The Great War ended with the official Treaty of Versailles in June 1919, but arms were laid down on the eleventh hour of the eleventh day of the eleventh month of 1918. This Sunday is the hundredth anniversary of what we had hoped to be the end of all wars.
President Wilson proclaimed the following year: “To us in America, the reflections of Armistice Day will be filled with solemn pride in the heroism of those who died in the country’s service and with gratitude for the victory, both because of the thing from which it has freed us and because of the opportunity it has given America to show her sympathy with peace and justice in the councils of the nations.”
Collin Hansen asked Baylor Historian Philip Jenkins about WWI’s influence on Christian peoples. Did the war or the end of it change the global church in significant ways?
The war destroyed ancient centers of Christianity in the Middle East, especially among the Armenians and Assyrians. At the same time, the suspension of missionary enterprises shifted the balance in Africa and Asia to native forms of faith. That movement was massively enhanced in 1918 by the influenza epidemic, which killed between 50 million and 100 million worldwide. That event showed the utter inability of Western missionaries and medics, and drove many ordinary people to seek help from healing churches, and from individual prophets and charismatic leaders. The great age of the African Independent Churches dates from this time.
As to the West, I can hardly begin! Contrary to myth, the war did not destroy the faith of ordinary people, but it did drive thought and writing by theologians, above all by Karl Barth. Barth published the first edition of his commentary on Romans in 1919, but it was the second edition, published in 1922, that according to one Catholic observer, “burst like a bombshell on the playground of the European theologians.” The book was a frontal attack on the liberal conventions that had shaped mainstream theology since the Enlightenment.
And that does not begin to talk about the great Catholic thinkers like Henri de Lubac, whose war experiences shaped their lives, and we see their lasting influence transforming the church in the Vatican Council of the 1960s.
Dare I say that the Christian world we know today is the product of 1918?
‘I wonder,’ said Frodo. ‘But I don’t know. And that’s the way of a real tale. Take any one that you’re fond of. You may know, or guess, what kind of a tale it is, happy-ending or sad-ending, but the people in it don’t know. And you don’t want them to.’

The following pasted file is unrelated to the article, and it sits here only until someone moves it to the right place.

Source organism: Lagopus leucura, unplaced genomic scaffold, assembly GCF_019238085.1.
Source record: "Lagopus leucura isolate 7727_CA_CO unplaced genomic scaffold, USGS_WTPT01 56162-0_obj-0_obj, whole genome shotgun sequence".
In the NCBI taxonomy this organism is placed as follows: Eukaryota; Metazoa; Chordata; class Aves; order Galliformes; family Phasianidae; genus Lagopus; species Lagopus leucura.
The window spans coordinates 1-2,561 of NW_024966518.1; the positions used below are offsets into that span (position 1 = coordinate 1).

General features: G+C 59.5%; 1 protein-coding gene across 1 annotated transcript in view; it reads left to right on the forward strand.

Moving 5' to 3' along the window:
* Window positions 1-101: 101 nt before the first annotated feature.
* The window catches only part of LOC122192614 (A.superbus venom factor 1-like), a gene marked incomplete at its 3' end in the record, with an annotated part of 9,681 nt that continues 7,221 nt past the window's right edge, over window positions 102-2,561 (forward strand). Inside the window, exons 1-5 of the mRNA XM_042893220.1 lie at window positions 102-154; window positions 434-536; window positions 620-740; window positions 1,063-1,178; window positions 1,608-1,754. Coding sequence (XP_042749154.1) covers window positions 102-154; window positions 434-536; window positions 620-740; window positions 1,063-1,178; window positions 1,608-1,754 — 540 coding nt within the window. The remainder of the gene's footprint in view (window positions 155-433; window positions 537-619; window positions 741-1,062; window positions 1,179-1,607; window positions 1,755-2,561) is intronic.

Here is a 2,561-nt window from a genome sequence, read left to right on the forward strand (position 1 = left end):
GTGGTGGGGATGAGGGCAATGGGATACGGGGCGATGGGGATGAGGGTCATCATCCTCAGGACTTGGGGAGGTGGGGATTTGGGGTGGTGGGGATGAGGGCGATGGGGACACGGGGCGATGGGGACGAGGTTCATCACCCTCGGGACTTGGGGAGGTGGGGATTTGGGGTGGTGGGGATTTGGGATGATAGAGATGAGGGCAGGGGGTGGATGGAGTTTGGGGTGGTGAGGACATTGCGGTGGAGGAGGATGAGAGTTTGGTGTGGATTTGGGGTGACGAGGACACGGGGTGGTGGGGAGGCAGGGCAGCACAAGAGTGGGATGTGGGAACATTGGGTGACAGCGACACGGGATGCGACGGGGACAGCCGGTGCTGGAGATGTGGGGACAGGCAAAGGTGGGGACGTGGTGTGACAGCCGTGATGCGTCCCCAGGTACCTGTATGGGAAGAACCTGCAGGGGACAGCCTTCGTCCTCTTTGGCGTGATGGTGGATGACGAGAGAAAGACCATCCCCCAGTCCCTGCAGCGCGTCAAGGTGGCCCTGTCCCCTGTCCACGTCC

Much has been written in Tolkien scholarship about the influence World War I had on the composition of The Lord of the Rings. That influence is certainly discernable in The Two Towers, which I recently completed re-reading. It’s been a few days since I finished it, so I’ve probably forgotten some of what I thought while reading, but I’ll try to offer a few crumbs from the feast for your perusal.
When I first read of the World War I connection, I had some trouble understanding it. The corpses in the Dead Marshes, people said, were reminiscent of the corpses in No Man’s Land, between the trenches. The journey was like trench warfare… somehow.
I understood it a little better, I think, in this reading. Frodo’s and Sam’s journey is in some psychological ways like the experience of a long war. Sam is a perfect epitome of the “common” soldier whom so many men of Tolkien’s class learned to appreciate, as never before, in the shared experience of combat. C. S. Lewis writes affectingly of his experience with his own sergeant, technically his subordinate, who taught him enough war-craft to stay alive in the early stages, and finally gave his own life (inadvertently) for Lewis through standing between him and the exploding shell that would have killed him. Continue reading Blogging through LOTR: War stories
I’m not sure C. S. Lewis would have approved of this book. He maintained, on numerous occasions, that an author’s biography should be of no interest to the reader. Studying the lives of Milton or of Spenser, he insisted, would provide no insight into the meanings of their works beyond what an intelligent reader can gather from reading the plain texts.
Still, I think Joseph Loconte’s A Hobbit, a Wardrobe, and a Great War serves a useful purpose. Amidst the tremendous popularity of the works of Tolkien and Lewis all these decades after their deaths, there’s a lot of misunderstanding about their artistic motivations (particularly in Tolkien’s case. I’m pretty sure a lot of fans of the movies think the books are about environmentalism). Loconte follows the two men’s lives, concentrating especially on their experiences in the First World War, and explains how the experience of battle (Lewis remembered thinking, “This is war. This is what Homer wrote about”) impressed itself on their memories and their imaginations. In the midst of the great disillusionment that swept Europe after the armistice, Tolkien kept his bearings, because he’d never fallen for over-optimistic enthusiasms like eugenics but had put his faith in eternal things. And in time he was able to help his friend Jack Lewis to understand as well.
For fans unfamiliar with the lives and the thought behind the books of these two men, A Hobbit, a Wardrobe, and a Great War may be very illuminating. It’s well written and well researched. I recommend it.